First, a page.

Countries agreed in Paris in December 2015 to limit global average temperature rise to 2 degrees Celsius and work toward a safer 1.5-degree goal. In coming to their agreement in Paris, countries also recognized that success will require broad-based climate action by all sectors of society, both public and private, and by individuals.

    “To achieve our goals, we need more ambition and action. Not just by national governments—they cannot do it on their own—but by all levels of government, business, investors and everyday people working together,” said Patricia Espinosa, Executive Secretary, UN Climate Change, at a high-level session on Thursday. “The good news is that momentum is picking up and we’re beginning to see the transformational shifts we need.”

    Africa Climate Week, 9-13 April, was hosted and supported by the Government of Kenya and organized by the Nairobi Framework Partnership, together with NEMA. The Nairobi Framework Partnership (NFP) is celebrating this year its 10thanniversary, as is the Africa Carbon Forum, which was launched by NFP to spur investment in climate action through carbon markets, mechanisms and finance.

    The NFP members include: the African Development Bank, Asian Development Bank, International Emissions Trading Association, United Nations Environment Programme (UNEP), UNEP DTU Partnership, United Nations Conference on Trade and Development, United Nations Development Programme, UN Climate Change, and World Bank Group. Cooperating organizations include: Africa Low Emission Development Partnership, Climate Markets and Investment Association, Development Bank of Latin America, Institute for Global Environmental Strategies, Inter-American Development Bank, Latin American Energy Organization and West African Development Bank.

    Quotes from the other Nairobi Framework Partnership Partners

    Al Hamdou Dorsouma, Manager for Climate and Green Growth Division, African Development Bank (AfDB):

    “The African Development Bank believes that Nationally Determined Contributions (NDCs) are an opportunity for African countries to put sustainability at the center of their long-term development. The dialogue at this first Africa Climate Week demonstrated the ambition and determination by both state and non-state actors, as well as development partners, to push for expanding green and resilient investments, which enable Africa to leapfrog to high impact and clean technologies in productive sectors. The African Development Bank fully supports this ambition through its High 5 priorities, that, when fully implemented, will help Africa to achieve about 90% of its Sustainable Development Goals and 90% of its Agenda 2063.”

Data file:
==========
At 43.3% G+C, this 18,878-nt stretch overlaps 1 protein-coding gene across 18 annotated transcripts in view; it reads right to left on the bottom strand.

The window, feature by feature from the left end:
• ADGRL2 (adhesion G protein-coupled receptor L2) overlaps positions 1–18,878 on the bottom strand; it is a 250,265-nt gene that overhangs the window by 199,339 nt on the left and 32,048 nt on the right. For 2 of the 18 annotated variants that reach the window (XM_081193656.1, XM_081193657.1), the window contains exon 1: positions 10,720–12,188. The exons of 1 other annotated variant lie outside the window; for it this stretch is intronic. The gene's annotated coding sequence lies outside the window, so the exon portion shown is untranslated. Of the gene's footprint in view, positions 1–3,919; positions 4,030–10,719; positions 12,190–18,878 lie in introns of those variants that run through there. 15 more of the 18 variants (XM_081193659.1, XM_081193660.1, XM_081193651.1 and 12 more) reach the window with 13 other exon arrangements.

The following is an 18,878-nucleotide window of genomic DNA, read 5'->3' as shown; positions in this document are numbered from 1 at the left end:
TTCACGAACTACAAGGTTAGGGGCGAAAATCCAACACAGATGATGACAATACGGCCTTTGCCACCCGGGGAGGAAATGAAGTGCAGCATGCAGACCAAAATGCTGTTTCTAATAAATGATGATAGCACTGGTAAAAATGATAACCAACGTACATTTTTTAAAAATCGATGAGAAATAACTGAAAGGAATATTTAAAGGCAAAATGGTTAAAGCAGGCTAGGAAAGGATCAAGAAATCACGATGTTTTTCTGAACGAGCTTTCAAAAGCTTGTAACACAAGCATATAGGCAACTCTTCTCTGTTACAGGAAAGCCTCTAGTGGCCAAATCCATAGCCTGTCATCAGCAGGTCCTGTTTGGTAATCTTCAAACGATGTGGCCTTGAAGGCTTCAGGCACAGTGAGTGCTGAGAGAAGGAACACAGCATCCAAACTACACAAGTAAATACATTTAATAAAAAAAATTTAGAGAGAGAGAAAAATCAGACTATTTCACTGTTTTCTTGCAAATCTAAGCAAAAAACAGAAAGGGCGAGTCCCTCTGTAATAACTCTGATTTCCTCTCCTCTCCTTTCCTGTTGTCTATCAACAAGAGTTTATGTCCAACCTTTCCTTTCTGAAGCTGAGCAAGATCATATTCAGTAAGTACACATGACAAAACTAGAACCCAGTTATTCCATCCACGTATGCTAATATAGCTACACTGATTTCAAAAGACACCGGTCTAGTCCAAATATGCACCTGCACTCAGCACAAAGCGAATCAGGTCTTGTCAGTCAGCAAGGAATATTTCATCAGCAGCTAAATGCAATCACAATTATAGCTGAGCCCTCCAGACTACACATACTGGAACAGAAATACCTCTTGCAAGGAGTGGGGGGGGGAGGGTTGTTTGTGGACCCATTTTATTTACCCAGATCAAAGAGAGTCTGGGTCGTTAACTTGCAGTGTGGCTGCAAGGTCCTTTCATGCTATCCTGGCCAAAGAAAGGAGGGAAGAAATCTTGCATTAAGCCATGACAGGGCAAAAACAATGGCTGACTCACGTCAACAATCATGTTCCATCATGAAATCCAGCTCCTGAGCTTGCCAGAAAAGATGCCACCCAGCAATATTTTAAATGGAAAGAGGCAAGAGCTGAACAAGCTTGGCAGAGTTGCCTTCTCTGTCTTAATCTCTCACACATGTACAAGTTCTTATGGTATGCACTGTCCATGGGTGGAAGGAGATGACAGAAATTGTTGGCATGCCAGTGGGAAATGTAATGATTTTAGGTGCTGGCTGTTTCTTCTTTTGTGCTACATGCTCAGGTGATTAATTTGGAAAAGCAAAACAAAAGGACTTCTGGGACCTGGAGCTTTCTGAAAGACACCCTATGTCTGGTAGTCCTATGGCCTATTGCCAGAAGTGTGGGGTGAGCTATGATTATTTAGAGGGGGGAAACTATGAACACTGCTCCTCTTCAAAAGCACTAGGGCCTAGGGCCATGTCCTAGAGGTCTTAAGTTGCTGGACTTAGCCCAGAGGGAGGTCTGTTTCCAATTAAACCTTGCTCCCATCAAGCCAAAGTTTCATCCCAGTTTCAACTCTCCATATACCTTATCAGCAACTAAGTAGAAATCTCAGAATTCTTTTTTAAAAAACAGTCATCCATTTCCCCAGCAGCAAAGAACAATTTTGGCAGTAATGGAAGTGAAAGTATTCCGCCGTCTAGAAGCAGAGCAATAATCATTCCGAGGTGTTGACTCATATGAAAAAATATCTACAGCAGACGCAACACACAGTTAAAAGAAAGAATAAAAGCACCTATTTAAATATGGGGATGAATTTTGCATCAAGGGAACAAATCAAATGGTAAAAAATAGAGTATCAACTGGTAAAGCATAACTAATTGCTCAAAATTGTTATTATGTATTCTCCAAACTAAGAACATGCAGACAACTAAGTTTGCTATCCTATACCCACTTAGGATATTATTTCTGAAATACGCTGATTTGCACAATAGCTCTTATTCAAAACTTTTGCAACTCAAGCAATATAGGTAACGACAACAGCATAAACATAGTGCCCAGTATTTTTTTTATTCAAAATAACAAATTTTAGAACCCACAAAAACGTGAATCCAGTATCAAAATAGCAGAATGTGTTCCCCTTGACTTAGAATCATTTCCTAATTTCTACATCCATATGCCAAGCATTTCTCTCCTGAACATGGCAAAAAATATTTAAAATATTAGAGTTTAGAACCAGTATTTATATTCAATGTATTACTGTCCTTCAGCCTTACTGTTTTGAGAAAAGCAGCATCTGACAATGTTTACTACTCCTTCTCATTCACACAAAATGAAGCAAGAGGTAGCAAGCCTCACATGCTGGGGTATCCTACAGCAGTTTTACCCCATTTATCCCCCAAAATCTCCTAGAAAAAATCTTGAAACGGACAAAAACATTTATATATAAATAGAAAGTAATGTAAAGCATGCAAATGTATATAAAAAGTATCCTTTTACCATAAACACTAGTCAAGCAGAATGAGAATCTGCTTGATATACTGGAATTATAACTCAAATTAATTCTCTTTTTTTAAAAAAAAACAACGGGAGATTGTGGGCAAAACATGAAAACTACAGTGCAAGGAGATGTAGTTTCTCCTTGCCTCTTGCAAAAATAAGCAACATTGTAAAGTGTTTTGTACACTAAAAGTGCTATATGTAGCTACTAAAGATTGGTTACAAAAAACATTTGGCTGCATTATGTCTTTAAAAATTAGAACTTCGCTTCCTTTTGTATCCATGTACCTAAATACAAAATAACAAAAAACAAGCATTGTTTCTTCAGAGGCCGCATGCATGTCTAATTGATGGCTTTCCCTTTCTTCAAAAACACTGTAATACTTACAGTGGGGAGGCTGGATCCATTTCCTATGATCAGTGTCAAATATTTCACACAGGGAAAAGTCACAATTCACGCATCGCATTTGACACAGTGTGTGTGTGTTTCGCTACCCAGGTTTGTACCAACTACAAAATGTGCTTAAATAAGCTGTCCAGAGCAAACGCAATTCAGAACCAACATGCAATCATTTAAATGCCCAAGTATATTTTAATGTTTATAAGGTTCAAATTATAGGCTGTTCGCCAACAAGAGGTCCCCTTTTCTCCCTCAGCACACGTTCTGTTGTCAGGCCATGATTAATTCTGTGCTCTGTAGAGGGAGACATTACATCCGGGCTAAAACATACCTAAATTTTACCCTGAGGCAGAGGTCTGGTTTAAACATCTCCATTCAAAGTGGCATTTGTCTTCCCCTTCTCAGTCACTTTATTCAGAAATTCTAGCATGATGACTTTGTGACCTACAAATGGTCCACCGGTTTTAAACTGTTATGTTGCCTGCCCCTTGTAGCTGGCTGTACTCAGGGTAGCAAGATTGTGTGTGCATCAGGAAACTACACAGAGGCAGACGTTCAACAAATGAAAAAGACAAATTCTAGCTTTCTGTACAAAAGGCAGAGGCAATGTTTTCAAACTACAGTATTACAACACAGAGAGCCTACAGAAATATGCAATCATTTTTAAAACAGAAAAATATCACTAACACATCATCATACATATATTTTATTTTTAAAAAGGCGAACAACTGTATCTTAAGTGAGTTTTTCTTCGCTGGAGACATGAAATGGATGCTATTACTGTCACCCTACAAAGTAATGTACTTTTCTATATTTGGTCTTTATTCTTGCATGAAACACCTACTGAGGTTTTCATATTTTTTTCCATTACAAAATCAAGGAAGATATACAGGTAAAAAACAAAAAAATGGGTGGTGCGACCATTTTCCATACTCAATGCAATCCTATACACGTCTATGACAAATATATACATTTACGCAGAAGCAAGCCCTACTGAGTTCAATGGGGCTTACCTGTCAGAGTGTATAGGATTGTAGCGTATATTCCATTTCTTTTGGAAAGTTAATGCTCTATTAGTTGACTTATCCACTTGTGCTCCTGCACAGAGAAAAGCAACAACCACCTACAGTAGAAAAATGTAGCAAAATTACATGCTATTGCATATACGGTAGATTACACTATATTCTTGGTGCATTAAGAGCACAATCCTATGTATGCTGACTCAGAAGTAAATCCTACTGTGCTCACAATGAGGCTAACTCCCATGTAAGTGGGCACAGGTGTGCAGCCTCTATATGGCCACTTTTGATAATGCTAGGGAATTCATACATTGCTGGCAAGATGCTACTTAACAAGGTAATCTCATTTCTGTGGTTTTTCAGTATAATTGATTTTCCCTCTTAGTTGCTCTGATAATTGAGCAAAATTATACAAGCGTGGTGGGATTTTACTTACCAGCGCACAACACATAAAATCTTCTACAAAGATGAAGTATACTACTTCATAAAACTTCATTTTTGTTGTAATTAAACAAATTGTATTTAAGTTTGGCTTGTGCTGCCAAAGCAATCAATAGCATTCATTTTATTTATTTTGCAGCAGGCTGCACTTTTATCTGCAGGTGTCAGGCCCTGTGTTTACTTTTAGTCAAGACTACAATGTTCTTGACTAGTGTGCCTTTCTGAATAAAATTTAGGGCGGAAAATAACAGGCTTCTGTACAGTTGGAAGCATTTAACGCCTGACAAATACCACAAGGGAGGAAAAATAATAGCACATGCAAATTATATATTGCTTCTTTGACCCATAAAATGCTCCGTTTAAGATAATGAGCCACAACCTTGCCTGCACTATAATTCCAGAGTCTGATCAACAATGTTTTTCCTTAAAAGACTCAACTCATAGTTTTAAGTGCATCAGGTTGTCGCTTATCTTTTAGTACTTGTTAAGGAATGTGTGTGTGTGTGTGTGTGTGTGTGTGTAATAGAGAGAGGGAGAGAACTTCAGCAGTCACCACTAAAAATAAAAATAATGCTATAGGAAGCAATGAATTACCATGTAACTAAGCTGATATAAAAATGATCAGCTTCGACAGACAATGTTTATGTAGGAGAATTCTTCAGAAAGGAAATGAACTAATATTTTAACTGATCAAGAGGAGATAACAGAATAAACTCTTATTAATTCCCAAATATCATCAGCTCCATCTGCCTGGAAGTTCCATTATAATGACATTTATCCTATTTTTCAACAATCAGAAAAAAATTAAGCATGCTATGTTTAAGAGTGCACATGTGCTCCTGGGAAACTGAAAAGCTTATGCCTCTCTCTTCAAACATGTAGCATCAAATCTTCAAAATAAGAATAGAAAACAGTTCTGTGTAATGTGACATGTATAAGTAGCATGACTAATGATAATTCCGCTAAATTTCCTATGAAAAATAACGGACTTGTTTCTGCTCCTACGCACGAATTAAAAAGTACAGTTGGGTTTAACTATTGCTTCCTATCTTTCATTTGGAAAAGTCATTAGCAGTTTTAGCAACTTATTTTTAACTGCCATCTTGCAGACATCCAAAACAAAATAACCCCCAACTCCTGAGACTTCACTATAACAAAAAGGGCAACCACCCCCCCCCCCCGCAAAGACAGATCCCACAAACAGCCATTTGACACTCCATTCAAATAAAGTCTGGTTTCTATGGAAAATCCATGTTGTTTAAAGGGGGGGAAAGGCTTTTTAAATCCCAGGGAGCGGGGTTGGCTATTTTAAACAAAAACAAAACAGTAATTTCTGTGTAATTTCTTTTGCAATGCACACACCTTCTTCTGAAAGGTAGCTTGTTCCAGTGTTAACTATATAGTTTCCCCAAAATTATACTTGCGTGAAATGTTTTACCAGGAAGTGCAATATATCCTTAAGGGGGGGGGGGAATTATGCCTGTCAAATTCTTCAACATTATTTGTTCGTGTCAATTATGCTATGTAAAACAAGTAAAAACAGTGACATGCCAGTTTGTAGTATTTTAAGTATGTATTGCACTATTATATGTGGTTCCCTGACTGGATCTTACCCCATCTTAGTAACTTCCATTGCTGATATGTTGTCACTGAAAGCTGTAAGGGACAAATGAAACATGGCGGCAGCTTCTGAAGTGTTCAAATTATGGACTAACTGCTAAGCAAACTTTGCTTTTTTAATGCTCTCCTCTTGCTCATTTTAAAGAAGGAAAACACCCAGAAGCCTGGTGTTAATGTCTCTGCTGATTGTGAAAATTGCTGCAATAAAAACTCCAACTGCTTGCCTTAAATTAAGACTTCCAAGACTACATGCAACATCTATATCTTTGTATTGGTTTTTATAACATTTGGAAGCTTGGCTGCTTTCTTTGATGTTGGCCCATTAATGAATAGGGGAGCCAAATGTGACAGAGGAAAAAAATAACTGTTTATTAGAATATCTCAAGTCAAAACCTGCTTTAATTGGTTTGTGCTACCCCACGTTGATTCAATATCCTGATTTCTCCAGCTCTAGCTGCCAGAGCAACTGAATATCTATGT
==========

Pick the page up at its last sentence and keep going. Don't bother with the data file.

John Christensen, Director, UNEP DTU Partnership:

    “We have had very interesting 3 days in Nairobi. The 10th Africa Carbon Forum shows that countries in the region are moving forward on the implementation of the Paris Agreement in spite of the still limited international climate finance resources. No doubt this will be challenging and countries in the African region will while taking the lead need support from more developed countries and a private sector that takes part of the responsibility while ensuring it happens in effective and wealth generating ways”

    Venkata Ramana Putti, Program Manager, Carbon Markets and Innovation, World Bank:

    “Carbon markets and pricing has huge potential to help tackling climate change, and contributing to sustainable development, hence the need to give it attention through a strong collaboration at domestic and regional levels.”

    Dirk Forrister, CEO, IETA:

    "The strength of Africa’s response to the climate challenge is rooted in how well African business can become a partner in the effort. Many African businesses are interested in how the market incentives of regional cooperation can unleash important new climate business potential in the region."

    "Once again, ACF explored this market growth potential and the innovative policy ideas for accelerating climate action.”

    Quotes from partners in the Africa Climate Week

    Jukka Uosukainen, Director, Climate Technology and Network Centre (CTCN)